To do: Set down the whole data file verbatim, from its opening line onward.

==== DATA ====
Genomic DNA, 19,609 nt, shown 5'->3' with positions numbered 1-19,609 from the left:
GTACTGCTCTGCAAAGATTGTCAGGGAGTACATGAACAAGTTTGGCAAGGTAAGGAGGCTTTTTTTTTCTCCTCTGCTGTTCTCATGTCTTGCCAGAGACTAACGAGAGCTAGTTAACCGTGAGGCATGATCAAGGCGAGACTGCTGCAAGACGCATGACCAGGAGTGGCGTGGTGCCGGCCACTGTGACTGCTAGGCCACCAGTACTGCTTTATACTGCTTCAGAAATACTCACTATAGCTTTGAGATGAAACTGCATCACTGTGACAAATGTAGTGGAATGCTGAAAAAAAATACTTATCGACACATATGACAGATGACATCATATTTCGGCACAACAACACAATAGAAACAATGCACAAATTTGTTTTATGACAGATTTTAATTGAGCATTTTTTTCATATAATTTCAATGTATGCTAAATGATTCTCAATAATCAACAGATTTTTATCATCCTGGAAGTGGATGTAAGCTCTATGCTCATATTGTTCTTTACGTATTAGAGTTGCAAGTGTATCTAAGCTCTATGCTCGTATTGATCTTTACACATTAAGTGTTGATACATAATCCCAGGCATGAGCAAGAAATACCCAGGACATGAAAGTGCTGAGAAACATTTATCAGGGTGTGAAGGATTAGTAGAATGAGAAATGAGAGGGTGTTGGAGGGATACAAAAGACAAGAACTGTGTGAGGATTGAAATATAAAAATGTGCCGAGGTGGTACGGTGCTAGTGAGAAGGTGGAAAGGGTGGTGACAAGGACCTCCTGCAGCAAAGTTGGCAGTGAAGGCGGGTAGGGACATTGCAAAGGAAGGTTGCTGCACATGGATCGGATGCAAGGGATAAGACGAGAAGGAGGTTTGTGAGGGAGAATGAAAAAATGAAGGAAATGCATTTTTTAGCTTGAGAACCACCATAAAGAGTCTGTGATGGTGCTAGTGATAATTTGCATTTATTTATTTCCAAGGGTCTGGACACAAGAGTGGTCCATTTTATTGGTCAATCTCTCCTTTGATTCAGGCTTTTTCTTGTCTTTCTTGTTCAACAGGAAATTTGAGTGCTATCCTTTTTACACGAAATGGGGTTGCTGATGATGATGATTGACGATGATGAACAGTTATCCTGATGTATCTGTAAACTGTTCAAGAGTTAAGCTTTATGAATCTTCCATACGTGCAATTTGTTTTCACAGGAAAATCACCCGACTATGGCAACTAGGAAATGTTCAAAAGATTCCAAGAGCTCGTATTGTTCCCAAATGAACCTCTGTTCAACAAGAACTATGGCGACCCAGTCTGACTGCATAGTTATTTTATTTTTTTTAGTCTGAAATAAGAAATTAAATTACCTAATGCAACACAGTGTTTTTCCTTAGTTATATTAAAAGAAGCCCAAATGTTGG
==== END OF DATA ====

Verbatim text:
Genomic DNA, 19,609 nt, shown 5'->3' with positions numbered 1-19,609 from the left:
GTACTGCTCTGCAAAGATTGTCAGGGAGTACATGAACAAGTTTGGCAAGGTAAGGAGGCTTTTTTTTTCTCCTCTGCTGTTCTCATGTCTTGCCAGAGACTAACGAGAGCTAGTTAACCGTGAGGCATGATCAAGGCGAGACTGCTGCAAGACGCATGACCAGGAGTGGCGTGGTGCCGGCCACTGTGACTGCTAGGCCACCAGTACTGCTTTATACTGCTTCAGAAATACTCACTATAGCTTTGAGATGAAACTGCATCACTGTGACAAATGTAGTGGAATGCTGAAAAAAAATACTTATCGACACATATGACAGATGACATCATATTTCGGCACAACAACACAATAGAAACAATGCACAAATTTGTTTTATGACAGATTTTAATTGAGCATTTTTTTCATATAATTTCAATGTATGCTAAATGATTCTCAATAATCAACAGATTTTTATCATCCTGGAAGTGGATGTAAGCTCTATGCTCATATTGTTCTTTACGTATTAGAGTTGCAAGTGTATCTAAGCTCTATGCTCGTATTGATCTTTACACATTAAGTGTTGATACATAATCCCAGGCATGAGCAAGAAATACCCAGGACATGAAAGTGCTGAGAAACATTTATCAGGGTGTGAAGGATTAGTAGAATGAGAAATGAGAGGGTGTTGGAGGGATACAAAAGACAAGAACTGTGTGAGGATTGAAATATAAAAATGTGCCGAGGTGGTACGGTGCTAGTGAGAAGGTGGAAAGGGTGGTGACAAGGACCTCCTGCAGCAAAGTTGGCAGTGAAGGCGGGTAGGGACATTGCAAAGGAAGGTTGCTGCACATGGATCGGATGCAAGGGATAAGACGAGAAGGAGGTTTGTGAGGGAGAATGAAAAAATGAAGGAAATGCATTTTTTAGCTTGAGAACCACCATAAAGAGTCTGTGATGGTGCTAGTGATAATTTGCATTTATTTATTTCCAAGGGTCTGGACACAAGAGTGGTCCATTTTATTGGTCAATCTCTCCTTTGATTCAGGCTTTTTCTTGTCTTTCTTGTTCAACAGGAAATTTGAGTGCTATCCTTTTTACACGAAATGGGGTTGCTGATGATGATGATTGACGATGATGAACAGTTATCCTGATGTATCTGTAAACTGTTCAAGAGTTAAGCTTTATGAATCTTCCATACGTGCAATTTGTTTTCACAGGAAAATCACCCGACTATGGCAACTAGGAAATGTTCAAAAGATTCCAAGAGCTCGTATTGTTCCCAAATGAACCTCTGTTCAACAAGAACTATGGCGACCCAGTCTGACTGCATAGTTATTTTATTTTTTTTAGTCTGAAATAAGAAATTAAATTACCTAATGCAACACAGTGTTTTTCCTTAGTTATATTAAAAGAAGCCCAAATGTTGG